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I have some unopened Clorox bleach bought over a year ago (at $8.25~\%\ \ce{NaOCl}$) and read on Wikipedia that bleach naturally decomposes according to

$$\ce{3 NaOCl (aq) -> NaClO3 (aq) + 2 NaCl(aq)}$$

Now, while there potentially might be some further decomposition as

$$\ce{2 NaClO3 (aq) -> 2 NaCl (aq) + 3 O2 (g)}$$

Would I be at risk of filling the air with toxic chlorate intermediates after using this bleach to clean up an ultrasonic ("cool mist") humidifier?

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    $\begingroup$ And why do you think chlorate would be any more dangerous then NaClO ? $\endgroup$ – Mithoron Sep 22 '17 at 0:47
  • $\begingroup$ Because its detection threshold may be above safe exposure limits $\endgroup$ – ManRow Sep 22 '17 at 1:11
  • $\begingroup$ Here's another interesting link to consider blogs.edf.org/health/2017/02/03/perchlorate-risks-from-bleach $\endgroup$ – ManRow Sep 22 '17 at 1:17
  • $\begingroup$ That's perchlorate( $\ce{ClO4-}$ ), the article is talking about. You are interested in chlorate($\ce{ClO3-}$). $\endgroup$ – Nilay Ghosh Sep 22 '17 at 2:56
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    $\begingroup$ To put it simply: old bleach does not contain NaClO, hence it is not useful for cleaning. Do not use it. $\endgroup$ – vapid Sep 22 '17 at 10:47
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You have outlined the principal decomposition path of hypochlorite in the question. Chlorate in itself is rather stable under ambient conditions and would probably not decompose.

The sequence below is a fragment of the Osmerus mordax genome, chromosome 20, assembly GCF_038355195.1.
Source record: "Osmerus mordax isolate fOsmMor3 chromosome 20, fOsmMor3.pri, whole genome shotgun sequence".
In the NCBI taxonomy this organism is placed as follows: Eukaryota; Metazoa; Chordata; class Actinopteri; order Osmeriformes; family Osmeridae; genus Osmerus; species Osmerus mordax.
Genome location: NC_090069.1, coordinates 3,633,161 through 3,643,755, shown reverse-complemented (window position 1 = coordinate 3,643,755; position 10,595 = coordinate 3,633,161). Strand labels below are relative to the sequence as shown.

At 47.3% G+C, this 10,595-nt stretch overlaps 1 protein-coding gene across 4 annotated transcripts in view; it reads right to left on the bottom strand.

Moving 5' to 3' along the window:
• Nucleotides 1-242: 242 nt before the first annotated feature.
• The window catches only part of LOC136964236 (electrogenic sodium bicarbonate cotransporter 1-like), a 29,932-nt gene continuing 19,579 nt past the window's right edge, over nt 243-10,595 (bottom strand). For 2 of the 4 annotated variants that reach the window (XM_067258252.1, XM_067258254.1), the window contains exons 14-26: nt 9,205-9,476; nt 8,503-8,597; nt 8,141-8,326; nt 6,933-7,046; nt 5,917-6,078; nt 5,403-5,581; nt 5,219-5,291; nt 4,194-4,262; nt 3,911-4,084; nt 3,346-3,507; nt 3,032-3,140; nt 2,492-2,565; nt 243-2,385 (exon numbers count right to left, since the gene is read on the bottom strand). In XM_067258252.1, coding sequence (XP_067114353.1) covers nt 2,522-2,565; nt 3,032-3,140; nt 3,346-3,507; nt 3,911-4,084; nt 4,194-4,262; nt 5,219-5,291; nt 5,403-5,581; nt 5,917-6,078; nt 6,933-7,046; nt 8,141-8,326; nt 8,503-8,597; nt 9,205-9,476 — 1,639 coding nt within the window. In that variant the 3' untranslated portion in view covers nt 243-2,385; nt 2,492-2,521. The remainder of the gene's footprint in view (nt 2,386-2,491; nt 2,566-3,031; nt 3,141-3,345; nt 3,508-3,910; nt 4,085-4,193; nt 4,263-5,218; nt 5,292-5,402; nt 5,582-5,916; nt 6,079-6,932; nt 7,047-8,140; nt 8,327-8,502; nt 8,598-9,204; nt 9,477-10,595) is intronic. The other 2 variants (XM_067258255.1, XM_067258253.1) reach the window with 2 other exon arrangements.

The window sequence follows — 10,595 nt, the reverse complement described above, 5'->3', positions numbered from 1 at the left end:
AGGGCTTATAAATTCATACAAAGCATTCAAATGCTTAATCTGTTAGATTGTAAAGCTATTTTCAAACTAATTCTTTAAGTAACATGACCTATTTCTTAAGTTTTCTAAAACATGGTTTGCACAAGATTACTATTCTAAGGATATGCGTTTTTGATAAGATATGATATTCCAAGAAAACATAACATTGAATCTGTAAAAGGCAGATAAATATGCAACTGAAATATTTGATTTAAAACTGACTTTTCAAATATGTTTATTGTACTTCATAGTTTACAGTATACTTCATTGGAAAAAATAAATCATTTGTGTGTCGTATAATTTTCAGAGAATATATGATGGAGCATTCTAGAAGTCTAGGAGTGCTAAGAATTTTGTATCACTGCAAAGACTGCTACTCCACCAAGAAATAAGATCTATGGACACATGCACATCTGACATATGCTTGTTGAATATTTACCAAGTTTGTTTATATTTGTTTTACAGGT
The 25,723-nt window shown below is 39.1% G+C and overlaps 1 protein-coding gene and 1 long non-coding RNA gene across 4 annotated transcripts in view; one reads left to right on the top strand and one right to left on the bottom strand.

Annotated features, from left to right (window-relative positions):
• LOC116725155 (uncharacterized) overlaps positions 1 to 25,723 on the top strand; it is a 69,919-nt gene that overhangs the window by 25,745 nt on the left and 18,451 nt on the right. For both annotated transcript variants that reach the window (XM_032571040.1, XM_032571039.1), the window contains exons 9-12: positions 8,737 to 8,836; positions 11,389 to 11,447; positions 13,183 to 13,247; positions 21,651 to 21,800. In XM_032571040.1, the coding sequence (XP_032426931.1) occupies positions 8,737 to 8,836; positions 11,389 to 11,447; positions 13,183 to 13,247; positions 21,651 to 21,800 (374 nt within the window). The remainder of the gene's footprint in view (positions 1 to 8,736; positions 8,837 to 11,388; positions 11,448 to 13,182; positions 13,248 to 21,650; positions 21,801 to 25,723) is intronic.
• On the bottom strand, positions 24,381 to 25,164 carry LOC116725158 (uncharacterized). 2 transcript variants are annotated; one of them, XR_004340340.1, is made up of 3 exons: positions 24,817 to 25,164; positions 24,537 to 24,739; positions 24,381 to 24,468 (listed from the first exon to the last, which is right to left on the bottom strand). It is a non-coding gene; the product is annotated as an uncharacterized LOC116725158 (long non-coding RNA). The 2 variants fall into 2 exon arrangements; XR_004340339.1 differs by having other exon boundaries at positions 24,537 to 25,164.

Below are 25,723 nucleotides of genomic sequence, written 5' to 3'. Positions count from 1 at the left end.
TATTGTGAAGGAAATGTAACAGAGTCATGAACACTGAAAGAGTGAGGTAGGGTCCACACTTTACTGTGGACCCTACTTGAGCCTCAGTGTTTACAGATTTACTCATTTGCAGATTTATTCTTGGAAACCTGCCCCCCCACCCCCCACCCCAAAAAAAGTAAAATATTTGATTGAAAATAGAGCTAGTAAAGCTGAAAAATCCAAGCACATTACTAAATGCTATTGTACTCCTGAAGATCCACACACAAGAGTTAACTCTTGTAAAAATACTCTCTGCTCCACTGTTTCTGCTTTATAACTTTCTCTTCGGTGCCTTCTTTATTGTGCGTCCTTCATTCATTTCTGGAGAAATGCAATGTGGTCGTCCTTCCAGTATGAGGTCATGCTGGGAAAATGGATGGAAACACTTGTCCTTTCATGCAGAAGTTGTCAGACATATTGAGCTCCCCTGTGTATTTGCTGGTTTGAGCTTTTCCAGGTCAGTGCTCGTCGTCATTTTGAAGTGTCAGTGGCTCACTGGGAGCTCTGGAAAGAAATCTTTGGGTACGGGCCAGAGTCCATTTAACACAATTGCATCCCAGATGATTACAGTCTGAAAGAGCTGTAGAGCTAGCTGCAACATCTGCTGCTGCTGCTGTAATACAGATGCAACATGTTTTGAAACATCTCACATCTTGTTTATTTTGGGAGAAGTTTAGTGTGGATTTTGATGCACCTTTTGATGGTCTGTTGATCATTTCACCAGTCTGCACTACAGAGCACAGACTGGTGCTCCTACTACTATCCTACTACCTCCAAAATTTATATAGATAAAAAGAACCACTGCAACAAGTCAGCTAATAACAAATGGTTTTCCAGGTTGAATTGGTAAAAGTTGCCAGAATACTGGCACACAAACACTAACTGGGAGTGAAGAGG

The greatest danger is if the bleach solution is no longer alkaline. If acidified, both hypochlorite and chloride as well as chlorate and chloride can comproportionate to give chlorine gas according to equations $(1)$ and $(2)$.

$$\begin{align}\ce{Cl- + OCl- + 2 H+ &-> Cl2 + H2O}\tag{1}\\ \ce{ClO3- + 5 Cl- + 6 H+ &-> 3 Cl2 + 3 H2O}\tag{2}\end{align}$$

This can happen if carbon dioxide is absorbed from the air by hydroxide according to $(3)$.

$$\ce{CO2 + OH- -> HCO3-}\tag{3}$$

However, you should be able to smell chlorine early enough if it starts to get dangerous. If upon opening the chlorine smell is stronger than usual, open windows immediately and leave the room.

All other decomposition products should not cause any great harm. However, chlorate’s oxidative ability is less than hypochlorite’s to the best of my knowledge, so you might find that the partially decomposed bleach does not clean as well as the fresh one.

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There is a old paper which discuss the mechanism of decomposition of bleach. It says the major product is chlorate($\ce{ClO3-}$)